With TLC’s connections, and strong background in protecting natural areas, cultural landmarks, vital agriculture lands, and recreational sites, the Skaha Bluffs project was a perfect fit.

TLC started a fundraising campaign to buy a 304-hectare property adjacent to the Bluffs. Once purchased, the site would be home to a proper road and parking lot, and guaranteed access. TLC contributed $1 million to the deal, and hoped to rally government, corporations, other environmental non-profits (ENGOs), climbing associations and the local community to raise the rest of the $5.25 million asking price.

For more than a year, TLC pounded the pavement and worked as a mediator to negotiate the deal. Staff hosted meetings with all levels of government, met with major outdoor retail stores, applied for grants, conducted media interviews, gave presentations, organized special events, collected donations via mail, online, phone and in-person, fielded calls from the public, and tracked down significant private donors to aid in the campaign.

Donations came from Canada, the United States, Australia, New Zealand and England — from climbers, outdoor enthusiasts, naturalists, and concerned citizens. One month into the campaign, Mountain Equipment Co-op gave a $250,000 grant to the project—the largest land acquisition grant in the outdoor retailer’s history. And MEC launched a donation program among its members. The program saw the Co-op match its members’ individual donations, dollar for dollar, up to $100,000. The Climbers Access Society of BC also stepped up with a contribution of $10,000.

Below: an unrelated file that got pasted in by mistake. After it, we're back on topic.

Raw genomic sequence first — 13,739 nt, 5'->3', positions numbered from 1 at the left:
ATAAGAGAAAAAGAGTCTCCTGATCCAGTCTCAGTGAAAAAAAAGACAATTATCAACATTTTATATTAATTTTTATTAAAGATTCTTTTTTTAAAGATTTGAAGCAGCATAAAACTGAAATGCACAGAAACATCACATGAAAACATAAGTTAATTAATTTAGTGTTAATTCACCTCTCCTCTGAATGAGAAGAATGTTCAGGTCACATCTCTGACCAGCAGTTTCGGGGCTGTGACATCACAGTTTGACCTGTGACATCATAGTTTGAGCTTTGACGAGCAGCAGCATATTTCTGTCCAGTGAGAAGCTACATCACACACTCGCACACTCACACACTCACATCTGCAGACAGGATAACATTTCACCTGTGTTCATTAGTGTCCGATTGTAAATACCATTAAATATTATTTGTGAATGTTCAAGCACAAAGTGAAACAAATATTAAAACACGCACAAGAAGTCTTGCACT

In January 2008, the major partners (BC Ministry of Environment, the Government of Canada, the Nature Conservancy of Canada, and TLC) finally reached an agreement on financial contributions, and announced completion of the land acquisition. The newly-acquired land falls within the proposed Skaha Bluffs Provincial Park recommended in the Okanagan Shuswap Land and Resource Management Plan, and will be managed for its important conservation and recreation values as a Class A provincial park.

“The purchase of this property recognizes the importance of providing recreational access and, at the same time, protecting a vital area for the conservation of wildlife,” says Bill Turner, TLC Executive Director. “The successful completion of the campaign could not have happened without support from the climbing community, and the many wildlife and conservation groups and individuals who are dedicated to B.C.’s wildlife.”

TLC partners in fundraising included: Mountain Equipment Co-op, the Climbers Access Society, the Habitat Conservation Trust Fund; the BC Trust for Public Lands; the B.C. Ministry of Transportation’s Environmental Enhancement Fund; the Nature Trust of British Columbia; and an eco-gift from the vendor under Environment Canada’s Ecological Gifts Program.

The future of Skaha Bluffs is now secure. The recreation site will remain one of the most popular tourist attractions in the Okanagan Valley, and continue to boost economic growth in Penticton. The wildlife in the area too can breathe a little easier – whether its California Big Horn sheep, or a bunch of climbers from Kelowna.

Thanks to a lot of hard work and astute fund-raising, the climbing season at Skaha officially opened this year on March 15, and the Bluffs are once again ringing with the sounds of rock jocks at play. “Climb on.”

If you want to donate to the endowment fund held by The Land Conservancy, go to

(Story written: 2008)